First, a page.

Selections from the Book
The stock markets in the West could not have come into being had it not been for three basic systems in the Capitalist economy. These are:
The public limited companies system.
The usurious banking system.
The inconvertible paper money standard.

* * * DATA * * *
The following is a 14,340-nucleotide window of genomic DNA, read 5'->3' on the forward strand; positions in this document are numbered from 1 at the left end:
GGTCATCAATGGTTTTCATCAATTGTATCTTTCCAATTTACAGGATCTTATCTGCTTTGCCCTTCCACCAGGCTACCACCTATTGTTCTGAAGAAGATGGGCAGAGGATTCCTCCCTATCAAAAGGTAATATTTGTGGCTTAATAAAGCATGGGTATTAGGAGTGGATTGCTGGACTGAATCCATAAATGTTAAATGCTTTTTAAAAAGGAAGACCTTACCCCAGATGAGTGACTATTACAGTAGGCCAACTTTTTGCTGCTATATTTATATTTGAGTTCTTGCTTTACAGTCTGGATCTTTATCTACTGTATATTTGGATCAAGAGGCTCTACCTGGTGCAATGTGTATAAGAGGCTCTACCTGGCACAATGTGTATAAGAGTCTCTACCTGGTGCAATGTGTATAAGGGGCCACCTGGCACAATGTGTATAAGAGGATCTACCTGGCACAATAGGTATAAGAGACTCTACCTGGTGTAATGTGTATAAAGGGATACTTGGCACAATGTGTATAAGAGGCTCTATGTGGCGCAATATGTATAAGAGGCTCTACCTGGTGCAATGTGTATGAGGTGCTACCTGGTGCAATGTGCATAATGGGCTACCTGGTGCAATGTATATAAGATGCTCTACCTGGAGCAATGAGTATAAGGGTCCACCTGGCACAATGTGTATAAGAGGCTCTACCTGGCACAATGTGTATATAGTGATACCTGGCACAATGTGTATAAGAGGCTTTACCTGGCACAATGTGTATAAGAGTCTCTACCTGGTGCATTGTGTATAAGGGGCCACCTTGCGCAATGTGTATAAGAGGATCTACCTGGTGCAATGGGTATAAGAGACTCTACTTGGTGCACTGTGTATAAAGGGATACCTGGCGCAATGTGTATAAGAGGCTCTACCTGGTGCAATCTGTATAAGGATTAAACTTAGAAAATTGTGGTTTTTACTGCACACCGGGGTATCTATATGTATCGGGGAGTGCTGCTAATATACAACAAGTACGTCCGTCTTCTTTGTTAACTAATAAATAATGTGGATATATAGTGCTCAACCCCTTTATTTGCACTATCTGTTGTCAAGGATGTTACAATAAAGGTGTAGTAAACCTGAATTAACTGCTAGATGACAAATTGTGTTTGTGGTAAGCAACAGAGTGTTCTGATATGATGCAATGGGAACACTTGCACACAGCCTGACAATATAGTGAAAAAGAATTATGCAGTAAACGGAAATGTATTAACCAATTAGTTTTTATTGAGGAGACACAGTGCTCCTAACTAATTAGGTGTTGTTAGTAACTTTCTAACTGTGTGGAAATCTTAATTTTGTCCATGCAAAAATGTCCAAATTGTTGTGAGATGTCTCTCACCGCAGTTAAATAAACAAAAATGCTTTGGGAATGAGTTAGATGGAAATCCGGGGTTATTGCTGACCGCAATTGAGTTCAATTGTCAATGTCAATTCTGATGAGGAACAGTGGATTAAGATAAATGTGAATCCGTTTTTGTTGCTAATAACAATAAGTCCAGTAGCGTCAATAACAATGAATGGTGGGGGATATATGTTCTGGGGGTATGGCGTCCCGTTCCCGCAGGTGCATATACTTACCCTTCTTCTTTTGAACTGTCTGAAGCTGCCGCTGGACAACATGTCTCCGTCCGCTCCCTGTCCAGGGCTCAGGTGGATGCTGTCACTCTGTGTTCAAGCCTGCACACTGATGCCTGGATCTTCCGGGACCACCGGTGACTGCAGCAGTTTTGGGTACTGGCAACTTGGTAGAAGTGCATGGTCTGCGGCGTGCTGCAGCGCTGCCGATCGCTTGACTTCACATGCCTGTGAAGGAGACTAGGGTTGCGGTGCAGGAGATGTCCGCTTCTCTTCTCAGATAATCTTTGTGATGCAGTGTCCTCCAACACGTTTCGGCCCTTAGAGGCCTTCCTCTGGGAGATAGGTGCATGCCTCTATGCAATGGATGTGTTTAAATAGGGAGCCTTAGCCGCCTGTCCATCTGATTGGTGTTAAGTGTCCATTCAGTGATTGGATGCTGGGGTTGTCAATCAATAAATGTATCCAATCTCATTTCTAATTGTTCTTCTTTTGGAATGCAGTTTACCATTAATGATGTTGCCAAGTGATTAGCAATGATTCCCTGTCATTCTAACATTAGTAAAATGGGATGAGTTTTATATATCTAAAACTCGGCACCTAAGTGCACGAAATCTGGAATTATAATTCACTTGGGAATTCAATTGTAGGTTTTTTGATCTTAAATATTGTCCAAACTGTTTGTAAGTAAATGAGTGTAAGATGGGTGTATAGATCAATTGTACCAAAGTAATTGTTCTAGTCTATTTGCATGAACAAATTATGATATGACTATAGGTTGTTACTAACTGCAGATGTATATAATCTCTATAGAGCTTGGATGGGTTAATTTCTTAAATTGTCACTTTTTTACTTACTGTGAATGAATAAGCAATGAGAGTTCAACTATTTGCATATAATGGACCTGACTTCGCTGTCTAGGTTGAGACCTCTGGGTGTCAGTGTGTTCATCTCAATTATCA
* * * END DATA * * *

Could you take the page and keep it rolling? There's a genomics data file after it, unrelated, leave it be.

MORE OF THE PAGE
These three systems have come together to split the Capitalist economy into two economies, or into two types of markets: the first represents the real economy where the production, marketing and real services take place, and the second is the financial economy, which some refer to as the parasite economy, where the contriving, buying and selling of various financial papers takes place. These are considered as binding contracts, or cheques or securities, representing a transferable right by one party that can be bought and sold, whether in a company property, its debts, government bonds or real estate or in many other (rights) certified by financial papers that are transferable, and considered as a temporary option to buy or sell another specific right at a price that differs from the current market price (e.g. options contracts). All this has no direct connection whatsoever with the real economy. This parasite financial economy has grown to the point where the value of its transactions have exceeded those transactions undertaken in the real economy by manifolds.